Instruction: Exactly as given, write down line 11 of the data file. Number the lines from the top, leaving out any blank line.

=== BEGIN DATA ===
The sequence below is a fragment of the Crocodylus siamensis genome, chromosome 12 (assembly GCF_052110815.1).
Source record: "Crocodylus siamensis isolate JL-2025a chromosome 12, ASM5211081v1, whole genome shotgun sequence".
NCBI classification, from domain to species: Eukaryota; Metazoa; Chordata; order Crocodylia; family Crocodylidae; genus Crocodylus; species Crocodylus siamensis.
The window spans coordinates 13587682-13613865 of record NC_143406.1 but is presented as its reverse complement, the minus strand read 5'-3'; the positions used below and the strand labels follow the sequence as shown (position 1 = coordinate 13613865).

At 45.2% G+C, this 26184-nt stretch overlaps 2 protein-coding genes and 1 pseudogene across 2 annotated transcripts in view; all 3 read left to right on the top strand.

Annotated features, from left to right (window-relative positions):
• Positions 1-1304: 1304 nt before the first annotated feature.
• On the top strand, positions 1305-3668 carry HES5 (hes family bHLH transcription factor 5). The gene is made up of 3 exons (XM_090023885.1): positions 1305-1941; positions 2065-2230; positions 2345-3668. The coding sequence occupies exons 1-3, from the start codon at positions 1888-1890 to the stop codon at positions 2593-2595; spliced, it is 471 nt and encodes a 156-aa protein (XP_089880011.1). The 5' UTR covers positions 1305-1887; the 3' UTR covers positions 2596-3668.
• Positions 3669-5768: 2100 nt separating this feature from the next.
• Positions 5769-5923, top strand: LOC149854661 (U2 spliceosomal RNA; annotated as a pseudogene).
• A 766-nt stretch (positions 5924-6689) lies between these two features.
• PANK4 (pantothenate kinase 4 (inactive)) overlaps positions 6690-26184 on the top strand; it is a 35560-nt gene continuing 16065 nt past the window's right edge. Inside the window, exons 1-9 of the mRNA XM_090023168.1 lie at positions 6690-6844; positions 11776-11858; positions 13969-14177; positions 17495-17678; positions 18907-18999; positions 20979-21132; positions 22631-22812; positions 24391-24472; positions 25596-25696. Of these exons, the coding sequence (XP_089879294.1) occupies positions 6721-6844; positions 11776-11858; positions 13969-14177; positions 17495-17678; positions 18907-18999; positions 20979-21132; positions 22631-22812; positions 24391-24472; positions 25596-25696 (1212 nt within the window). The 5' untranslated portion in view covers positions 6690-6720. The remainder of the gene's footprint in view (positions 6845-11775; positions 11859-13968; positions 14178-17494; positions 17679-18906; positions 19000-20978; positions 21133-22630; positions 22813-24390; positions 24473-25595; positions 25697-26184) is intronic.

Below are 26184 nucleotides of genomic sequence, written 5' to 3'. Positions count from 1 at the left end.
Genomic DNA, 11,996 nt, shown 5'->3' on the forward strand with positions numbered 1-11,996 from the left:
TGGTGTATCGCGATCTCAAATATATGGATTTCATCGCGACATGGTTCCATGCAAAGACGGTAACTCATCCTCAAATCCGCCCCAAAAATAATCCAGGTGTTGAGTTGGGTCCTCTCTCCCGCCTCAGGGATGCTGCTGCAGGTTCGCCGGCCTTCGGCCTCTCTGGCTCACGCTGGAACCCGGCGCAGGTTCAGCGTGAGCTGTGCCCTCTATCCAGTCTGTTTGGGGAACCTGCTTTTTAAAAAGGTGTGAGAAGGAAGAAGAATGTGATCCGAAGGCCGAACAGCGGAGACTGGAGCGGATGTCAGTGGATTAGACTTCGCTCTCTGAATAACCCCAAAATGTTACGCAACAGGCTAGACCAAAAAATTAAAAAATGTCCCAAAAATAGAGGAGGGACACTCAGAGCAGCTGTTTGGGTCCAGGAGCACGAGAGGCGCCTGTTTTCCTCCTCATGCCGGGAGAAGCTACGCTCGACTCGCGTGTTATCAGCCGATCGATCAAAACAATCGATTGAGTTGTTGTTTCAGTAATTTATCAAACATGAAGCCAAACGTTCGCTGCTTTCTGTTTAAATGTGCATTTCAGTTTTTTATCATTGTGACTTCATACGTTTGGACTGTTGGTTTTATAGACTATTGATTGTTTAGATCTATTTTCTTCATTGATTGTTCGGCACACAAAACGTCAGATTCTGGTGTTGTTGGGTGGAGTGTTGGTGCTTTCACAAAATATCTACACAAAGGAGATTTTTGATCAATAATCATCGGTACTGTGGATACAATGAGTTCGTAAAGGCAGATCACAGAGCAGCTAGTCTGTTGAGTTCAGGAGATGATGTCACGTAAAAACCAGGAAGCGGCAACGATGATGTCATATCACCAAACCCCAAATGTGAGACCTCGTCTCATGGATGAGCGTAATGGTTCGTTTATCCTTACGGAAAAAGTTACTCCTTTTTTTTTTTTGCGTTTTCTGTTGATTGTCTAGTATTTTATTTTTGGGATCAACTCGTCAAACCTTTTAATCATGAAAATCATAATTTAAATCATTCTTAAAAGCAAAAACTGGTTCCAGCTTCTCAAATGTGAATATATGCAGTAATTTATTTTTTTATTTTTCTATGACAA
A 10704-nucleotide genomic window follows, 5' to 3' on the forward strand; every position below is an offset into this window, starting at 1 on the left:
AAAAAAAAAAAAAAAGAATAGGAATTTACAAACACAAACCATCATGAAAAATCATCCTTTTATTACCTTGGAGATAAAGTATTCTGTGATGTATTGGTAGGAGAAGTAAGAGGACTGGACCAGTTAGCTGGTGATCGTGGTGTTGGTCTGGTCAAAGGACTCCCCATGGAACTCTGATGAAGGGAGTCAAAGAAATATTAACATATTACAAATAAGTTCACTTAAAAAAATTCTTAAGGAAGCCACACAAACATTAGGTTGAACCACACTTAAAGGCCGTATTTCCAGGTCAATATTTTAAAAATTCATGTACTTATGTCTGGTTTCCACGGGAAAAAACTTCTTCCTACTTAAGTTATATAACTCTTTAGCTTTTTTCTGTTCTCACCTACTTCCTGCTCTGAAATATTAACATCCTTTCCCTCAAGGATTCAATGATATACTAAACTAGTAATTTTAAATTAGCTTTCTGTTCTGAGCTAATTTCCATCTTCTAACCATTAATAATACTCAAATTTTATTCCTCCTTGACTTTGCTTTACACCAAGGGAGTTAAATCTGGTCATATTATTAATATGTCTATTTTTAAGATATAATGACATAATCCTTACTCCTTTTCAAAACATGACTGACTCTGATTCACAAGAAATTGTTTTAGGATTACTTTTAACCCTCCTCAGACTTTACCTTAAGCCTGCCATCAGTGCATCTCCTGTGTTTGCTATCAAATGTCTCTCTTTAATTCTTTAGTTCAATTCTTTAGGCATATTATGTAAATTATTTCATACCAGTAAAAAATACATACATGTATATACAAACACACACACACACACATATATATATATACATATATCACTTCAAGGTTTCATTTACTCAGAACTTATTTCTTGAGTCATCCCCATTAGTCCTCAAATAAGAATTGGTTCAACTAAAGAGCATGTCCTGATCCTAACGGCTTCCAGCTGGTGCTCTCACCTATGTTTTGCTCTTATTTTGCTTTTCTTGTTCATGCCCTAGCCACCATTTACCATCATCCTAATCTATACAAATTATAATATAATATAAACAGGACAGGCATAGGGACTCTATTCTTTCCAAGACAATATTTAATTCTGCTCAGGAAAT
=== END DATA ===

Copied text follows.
• A 766-nt stretch (positions 5924-6689) lies between these two features.